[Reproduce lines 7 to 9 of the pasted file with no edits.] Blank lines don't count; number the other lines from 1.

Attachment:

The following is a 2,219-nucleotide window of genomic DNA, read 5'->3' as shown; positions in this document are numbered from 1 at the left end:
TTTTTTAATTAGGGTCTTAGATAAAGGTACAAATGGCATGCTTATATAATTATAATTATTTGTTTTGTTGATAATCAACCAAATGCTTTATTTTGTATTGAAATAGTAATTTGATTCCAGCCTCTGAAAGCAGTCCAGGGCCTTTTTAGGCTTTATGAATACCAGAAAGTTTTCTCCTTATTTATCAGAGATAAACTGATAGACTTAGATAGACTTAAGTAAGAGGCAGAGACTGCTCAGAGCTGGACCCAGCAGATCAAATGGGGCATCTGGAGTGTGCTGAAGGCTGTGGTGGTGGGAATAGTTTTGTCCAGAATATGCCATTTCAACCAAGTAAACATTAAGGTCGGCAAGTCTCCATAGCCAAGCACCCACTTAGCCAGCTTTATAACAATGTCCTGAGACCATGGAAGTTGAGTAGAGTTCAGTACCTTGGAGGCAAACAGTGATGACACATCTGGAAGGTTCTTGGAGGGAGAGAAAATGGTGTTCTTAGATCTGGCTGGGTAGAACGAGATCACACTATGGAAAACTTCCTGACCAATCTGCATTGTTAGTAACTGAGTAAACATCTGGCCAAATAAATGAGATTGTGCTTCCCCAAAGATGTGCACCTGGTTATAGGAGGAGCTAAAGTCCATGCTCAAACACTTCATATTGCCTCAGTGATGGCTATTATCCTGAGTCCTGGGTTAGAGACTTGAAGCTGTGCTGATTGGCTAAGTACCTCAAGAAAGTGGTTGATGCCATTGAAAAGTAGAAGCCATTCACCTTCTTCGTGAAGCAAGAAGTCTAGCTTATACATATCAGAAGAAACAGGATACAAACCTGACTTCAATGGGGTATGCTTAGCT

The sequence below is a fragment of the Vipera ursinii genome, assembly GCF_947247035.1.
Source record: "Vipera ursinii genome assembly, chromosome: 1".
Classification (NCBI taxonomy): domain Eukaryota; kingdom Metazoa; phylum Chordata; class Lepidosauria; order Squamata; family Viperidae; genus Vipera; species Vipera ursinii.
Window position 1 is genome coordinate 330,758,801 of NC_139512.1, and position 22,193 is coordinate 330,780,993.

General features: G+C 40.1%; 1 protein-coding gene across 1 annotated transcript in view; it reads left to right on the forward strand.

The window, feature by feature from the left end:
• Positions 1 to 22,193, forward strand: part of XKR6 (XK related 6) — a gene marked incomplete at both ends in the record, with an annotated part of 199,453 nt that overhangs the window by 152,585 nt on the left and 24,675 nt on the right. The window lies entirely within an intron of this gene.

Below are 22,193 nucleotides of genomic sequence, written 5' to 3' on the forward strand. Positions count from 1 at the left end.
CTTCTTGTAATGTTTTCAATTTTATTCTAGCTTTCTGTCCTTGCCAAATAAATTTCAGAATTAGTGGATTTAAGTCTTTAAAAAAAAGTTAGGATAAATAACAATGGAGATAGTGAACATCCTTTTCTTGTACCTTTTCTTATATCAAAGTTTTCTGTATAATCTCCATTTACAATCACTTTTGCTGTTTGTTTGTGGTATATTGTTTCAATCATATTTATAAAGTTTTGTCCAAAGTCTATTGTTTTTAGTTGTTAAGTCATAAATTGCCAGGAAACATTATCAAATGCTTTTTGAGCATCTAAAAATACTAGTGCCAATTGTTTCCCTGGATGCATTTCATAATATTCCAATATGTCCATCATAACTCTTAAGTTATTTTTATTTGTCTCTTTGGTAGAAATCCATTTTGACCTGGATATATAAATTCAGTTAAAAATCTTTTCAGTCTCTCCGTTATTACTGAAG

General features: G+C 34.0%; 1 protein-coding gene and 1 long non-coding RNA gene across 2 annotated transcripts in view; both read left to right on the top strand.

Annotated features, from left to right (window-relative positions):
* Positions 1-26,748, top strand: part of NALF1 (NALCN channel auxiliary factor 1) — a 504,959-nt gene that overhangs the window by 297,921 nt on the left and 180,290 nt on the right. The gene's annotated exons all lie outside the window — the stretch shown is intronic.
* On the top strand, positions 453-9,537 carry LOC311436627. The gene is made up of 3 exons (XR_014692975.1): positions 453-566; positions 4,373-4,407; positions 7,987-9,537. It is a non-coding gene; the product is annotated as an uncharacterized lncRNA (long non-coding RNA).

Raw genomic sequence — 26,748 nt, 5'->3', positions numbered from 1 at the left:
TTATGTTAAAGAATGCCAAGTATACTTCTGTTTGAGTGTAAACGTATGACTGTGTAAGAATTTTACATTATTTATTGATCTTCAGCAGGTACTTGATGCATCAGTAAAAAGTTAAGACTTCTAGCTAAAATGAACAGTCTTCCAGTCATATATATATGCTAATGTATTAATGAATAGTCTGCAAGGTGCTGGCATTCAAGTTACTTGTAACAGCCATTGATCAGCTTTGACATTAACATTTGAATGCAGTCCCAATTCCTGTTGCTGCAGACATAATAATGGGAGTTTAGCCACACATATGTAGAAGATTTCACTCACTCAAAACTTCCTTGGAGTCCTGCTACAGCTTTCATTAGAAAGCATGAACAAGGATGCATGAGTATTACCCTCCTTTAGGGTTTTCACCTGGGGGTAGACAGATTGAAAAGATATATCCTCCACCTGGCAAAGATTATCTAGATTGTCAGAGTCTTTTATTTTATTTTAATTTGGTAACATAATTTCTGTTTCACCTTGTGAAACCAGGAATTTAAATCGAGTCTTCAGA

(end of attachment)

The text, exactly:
General features: G+C 40.1%; 1 protein-coding gene across 1 annotated transcript in view; it reads left to right on the forward strand.

The window, feature by feature from the left end:
• Positions 1 to 22,193, forward strand: part of XKR6 (XK related 6) — a gene marked incomplete at both ends in the record, with an annotated part of 199,453 nt that overhangs the window by 152,585 nt on the left and 24,675 nt on the right. The window lies entirely within an intron of this gene.